1. A full blood count – This is to check for any signs of infection and anemia
  2. Serum electrolytes, urea, and creatinine – To check for kidney function
  3. An abdominal and transvaginal ultrasound – To see any obvious anatomical changes in the reproductive or non-reproductive organs. Imaging such as an MRI and or CT scan can often help to detect abnormalities around the area and can also sometimes detect ectopic endometrial tissues
  4. Laparoscopy – Is actually used to diagnose endometriosis and is the gold standard. It is usually done under general anesthesia. It should be noted that even if a doctor suspects endometriosis it doesn’t mean that the patient has to have a laparoscopy. This is because the management will be the same.

So patients go on medications to see if it helps without having surgery and without confirming the diagnosis of endometriosis.

Mechanism of endometriosis

Although the exact mechanism of endometriosis is unknown, there are some possibly known risk factors including low birth weight, early menarche, short menstrual cycles, late menopause, genetics, and eating lots of red meat. Obesity and certain chemicals increase your chances of developing endometriosis. But there are also protective factors and these include fruits, vegetables, having multiple pregnancies, omega-3 oil, as well as prolonged breastfeeding, and prolonged lactation.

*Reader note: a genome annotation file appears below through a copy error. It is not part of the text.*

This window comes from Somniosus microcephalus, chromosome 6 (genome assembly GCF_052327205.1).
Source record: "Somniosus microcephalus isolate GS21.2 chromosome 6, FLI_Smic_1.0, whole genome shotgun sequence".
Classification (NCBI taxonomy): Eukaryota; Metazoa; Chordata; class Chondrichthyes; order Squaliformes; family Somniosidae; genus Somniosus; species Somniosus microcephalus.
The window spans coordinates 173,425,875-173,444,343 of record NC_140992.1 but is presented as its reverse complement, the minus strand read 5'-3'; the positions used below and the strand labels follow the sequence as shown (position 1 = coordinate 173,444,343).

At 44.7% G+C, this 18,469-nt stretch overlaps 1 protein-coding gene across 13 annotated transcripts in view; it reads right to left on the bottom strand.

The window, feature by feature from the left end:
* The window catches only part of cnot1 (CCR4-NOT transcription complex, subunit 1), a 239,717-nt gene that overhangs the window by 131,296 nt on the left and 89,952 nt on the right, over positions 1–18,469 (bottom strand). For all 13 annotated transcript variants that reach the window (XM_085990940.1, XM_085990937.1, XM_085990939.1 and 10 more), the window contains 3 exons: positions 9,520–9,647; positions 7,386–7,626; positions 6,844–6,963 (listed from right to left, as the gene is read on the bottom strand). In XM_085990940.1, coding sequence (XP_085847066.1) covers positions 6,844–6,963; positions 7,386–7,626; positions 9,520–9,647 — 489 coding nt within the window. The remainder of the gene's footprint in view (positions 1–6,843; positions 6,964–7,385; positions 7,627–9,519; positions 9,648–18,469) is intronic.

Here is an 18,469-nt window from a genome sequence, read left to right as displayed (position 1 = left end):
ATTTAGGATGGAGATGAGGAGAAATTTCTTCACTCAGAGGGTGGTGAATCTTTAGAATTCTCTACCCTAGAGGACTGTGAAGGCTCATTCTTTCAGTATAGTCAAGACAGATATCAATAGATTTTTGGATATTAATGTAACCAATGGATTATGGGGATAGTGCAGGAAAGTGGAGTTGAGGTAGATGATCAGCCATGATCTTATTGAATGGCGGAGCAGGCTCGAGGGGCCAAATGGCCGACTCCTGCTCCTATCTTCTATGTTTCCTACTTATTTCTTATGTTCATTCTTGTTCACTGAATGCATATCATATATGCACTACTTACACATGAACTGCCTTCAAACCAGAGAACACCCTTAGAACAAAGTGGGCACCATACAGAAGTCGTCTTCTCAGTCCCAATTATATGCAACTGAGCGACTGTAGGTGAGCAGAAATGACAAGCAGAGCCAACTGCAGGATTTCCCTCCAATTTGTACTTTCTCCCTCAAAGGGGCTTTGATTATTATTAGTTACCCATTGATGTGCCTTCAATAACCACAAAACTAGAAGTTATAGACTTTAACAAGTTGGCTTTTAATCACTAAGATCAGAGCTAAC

The pituitary gland is an endocrine gland that produces a hormone called luteinizing hormone (LH) in response to gonadotropin-releasing hormone (GnRH) from the hypothalamus. LH induces ovulation. So it targets the ovaries telling them to release an egg at day 14 of the menstrual cycle. So mid-cycle, the egg travels through the fallopian tube and is either fertilized or not by the sperm.